That's what I meant about preferring not to use a bell. Though, contrary to what I said before, the one place where it is good is canal bridges, where typically you can't see what's coming the other way till you're under the bridge, and the towpath may be quite narrow. In that instance, you're probably going slowly and so not really worried so much about pedestrians (there'll be time to stop) as about cyclists coming the other way.

mercalia
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Re: Bells on bikes

Postby mercalia » 10 Sep 2019, 10:27am

I finally put a bell on my bike. glad I did, saves the puff shouting out :wink:

mattheus
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Re: Bells on bikes

Postby mattheus » 10 Sep 2019, 10:42am

mjr wrote:I wonder if it really was agressive ringing or simply the "two tings" the waterways authority used to advocate? I think many such complainants are projecting their own emotions or behaviours onto others (if they were riding or driving, they would use the bell or horn as an eff off) and it would not be unusual for a Times columnist to be angry...


... is the key phrase.

MOARspeed
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Re: Bells on bikes

Postby MOARspeed » 11 Sep 2019, 8:39am

I have bell which rings cut constantly, like the sort you see on a cat collar (only bigger), I found that a regular bell used to get an aggressive response as often as a non-aggressive one. The bell I have was something I did a few years ago, I understand now that a similar thing is now available in bike shops.

Mike Sales
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Re: Bells on bikes

Postby Mike Sales » 11 Sep 2019, 8:49am

MOARspeed wrote:I have bell which rings cut constantly, like the sort you see on a cat collar (only bigger),


I think that would get to annoy me quite quickly.

MOARspeed
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Re: Bells on bikes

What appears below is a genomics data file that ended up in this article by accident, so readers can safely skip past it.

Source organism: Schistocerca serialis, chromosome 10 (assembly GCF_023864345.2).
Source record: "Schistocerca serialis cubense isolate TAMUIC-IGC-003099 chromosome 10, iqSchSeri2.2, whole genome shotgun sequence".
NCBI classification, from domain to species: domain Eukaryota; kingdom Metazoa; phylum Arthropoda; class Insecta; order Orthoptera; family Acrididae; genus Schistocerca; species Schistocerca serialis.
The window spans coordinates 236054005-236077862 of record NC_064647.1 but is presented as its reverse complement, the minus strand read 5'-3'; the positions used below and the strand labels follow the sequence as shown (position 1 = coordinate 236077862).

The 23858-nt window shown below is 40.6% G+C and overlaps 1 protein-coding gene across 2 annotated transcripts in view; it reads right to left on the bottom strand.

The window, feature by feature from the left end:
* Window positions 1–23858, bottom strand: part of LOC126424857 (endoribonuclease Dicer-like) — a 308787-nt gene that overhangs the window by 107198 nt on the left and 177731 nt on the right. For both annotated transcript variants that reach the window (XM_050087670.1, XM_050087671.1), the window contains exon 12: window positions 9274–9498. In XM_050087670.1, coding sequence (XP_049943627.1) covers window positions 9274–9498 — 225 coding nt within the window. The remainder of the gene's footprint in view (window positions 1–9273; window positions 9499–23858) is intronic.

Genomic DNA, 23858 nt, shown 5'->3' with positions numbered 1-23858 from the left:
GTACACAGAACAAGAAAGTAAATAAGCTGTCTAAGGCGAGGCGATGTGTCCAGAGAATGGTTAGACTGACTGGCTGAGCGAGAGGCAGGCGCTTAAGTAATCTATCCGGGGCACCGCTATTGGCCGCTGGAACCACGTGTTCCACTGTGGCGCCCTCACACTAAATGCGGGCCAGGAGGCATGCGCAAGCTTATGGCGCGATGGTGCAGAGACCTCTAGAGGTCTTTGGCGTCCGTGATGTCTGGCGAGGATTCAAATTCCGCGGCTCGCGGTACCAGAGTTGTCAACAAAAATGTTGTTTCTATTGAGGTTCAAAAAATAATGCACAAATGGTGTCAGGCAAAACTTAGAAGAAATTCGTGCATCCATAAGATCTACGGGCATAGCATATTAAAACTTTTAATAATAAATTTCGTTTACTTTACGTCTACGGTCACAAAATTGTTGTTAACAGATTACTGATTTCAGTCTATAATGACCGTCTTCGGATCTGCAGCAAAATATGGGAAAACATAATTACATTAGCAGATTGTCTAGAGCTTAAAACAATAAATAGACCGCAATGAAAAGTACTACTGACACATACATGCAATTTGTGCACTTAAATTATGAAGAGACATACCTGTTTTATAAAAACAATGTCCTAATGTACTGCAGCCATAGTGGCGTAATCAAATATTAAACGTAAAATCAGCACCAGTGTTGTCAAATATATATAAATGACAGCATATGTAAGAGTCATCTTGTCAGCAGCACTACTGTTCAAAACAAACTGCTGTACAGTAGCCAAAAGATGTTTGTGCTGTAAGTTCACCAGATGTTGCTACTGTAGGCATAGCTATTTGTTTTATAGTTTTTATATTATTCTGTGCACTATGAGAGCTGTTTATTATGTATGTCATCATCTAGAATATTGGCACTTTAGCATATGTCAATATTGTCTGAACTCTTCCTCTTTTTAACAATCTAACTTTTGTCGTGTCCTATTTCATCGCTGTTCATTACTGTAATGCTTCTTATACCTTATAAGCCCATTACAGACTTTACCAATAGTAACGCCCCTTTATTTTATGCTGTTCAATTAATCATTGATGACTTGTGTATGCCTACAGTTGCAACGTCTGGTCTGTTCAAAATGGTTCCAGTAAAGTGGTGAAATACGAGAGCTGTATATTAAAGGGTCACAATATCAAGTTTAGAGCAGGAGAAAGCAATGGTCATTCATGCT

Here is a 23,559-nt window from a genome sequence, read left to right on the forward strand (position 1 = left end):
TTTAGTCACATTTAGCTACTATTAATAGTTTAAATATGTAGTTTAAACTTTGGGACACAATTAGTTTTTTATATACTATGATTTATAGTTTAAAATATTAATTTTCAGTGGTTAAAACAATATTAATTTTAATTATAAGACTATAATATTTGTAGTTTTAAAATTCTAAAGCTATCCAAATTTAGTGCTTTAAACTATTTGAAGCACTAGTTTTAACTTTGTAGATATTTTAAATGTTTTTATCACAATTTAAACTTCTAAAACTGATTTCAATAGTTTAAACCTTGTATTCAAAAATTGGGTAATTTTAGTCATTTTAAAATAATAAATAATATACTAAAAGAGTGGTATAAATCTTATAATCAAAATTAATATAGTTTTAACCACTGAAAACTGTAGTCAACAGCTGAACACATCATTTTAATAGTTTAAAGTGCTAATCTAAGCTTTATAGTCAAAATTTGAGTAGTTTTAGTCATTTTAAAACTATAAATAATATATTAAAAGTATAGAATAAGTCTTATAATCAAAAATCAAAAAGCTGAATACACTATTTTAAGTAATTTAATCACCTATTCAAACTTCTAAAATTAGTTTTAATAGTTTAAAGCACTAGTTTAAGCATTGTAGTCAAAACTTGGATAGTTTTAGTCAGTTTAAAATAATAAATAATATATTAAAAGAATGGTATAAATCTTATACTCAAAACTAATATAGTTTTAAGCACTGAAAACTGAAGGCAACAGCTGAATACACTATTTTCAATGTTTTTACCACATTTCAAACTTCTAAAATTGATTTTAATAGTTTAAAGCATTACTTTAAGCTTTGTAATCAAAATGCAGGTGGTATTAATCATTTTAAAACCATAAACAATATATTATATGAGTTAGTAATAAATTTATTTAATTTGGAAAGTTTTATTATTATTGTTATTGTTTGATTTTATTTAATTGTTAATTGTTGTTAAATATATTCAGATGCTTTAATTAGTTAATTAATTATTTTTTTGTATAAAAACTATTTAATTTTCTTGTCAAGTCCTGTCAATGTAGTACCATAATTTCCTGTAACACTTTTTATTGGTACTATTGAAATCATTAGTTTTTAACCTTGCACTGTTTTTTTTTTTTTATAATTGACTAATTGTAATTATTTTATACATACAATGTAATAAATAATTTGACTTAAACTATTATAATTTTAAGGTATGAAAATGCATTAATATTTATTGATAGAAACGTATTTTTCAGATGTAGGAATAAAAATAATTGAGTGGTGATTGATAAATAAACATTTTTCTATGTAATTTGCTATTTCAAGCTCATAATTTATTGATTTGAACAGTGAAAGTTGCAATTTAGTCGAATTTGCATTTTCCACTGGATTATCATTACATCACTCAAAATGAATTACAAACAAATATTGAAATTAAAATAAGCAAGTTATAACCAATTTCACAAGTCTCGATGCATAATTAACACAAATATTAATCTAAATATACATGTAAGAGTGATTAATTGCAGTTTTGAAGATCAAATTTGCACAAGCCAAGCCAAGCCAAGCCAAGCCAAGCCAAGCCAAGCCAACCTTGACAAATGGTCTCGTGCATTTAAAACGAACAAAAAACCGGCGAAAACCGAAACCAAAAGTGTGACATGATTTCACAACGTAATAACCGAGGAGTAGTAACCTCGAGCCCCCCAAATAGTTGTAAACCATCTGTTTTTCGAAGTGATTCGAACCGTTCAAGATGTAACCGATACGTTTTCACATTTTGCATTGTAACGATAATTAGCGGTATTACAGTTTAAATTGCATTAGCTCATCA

Postby MOARspeed » 12 Sep 2019, 6:20am

Mike Sales wrote:
MOARspeed wrote:I have bell which rings cut constantly, like the sort you see on a cat collar (only bigger),


I think that would get to annoy me quite quickly.


Actually don't notice it after a while, besides it can be "turned off".

Carlton green
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Re: Bells on bikes

Postby Carlton green » 12 Sep 2019, 7:55am

I’ve read much but not all of this thread and wondered whether the purpose of a bell rather than its application has been discussed? To me it’s an audible device that is used to draw attention to one’s presence - purpose of a bell.

The thread seems to have concentrated on the interaction between cyclist and pedestrian but there are also other ‘shared space’ users to consider too and they vary according to space type and location. Motorists, other cyclists, horse riders and pedestrians all need to be aware of and not surprised by our presence. How we interface with each of those groups and share space in an amiable way is a larger topic, but one of which bell use is a part. Where I live drivers are mostly considerate to each other, but go to one of the bigger cities and no such mutual care seems to exist - you can’t change such things, but you can shift your own behaviour to blend in with what happens locally. The same seems to apply to shared space use by other groups too.

How do you use (or not) your bell to appropriately interact with others from the wider group mentioned above. It’s a simple device but how and what you communication through it is varied and variable.
Last edited by Carlton green on 12 Sep 2019, 8:10am, edited 1 time in total.

broadway
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Re: Bells on bikes

Postby broadway » 12 Sep 2019, 8:06am